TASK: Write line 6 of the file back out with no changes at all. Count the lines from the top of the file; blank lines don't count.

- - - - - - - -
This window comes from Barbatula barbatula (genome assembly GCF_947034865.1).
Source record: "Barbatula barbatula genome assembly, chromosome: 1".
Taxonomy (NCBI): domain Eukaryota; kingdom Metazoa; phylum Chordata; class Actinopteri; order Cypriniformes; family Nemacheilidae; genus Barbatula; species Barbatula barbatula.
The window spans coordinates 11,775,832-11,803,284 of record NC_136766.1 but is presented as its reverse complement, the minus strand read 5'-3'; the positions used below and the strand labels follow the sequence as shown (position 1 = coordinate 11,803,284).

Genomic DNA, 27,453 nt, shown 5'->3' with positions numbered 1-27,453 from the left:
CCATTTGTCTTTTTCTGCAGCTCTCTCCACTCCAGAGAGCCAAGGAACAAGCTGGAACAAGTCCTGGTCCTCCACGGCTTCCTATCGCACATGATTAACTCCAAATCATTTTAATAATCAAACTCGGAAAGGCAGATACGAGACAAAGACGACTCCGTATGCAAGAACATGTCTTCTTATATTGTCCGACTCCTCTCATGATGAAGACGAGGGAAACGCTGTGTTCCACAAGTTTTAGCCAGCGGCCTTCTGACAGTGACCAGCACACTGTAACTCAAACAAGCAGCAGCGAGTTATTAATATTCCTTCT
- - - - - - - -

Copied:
CCATTTGTCTTTTTCTGCAGCTCTCTCCACTCCAGAGAGCCAAGGAACAAGCTGGAACAAGTCCTGGTCCTCCACGGCTTCCTATCGCACATGATTAACTCCAAATCATTTTAATAATCAAACTCGGAAAGGCAGATACGAGACAAAGACGACTCCGTATGCAAGAACATGTCTTCTTATATTGTCCGACTCCTCTCATGATGAAGACGAGGGAAACGCTGTGTTCCACAAGTTTTAGCCAGCGGCCTTCTGACAGTGACCAGCACACTGTAACTCAAACAAGCAGCAGCGAGTTATTAATATTCCTTCT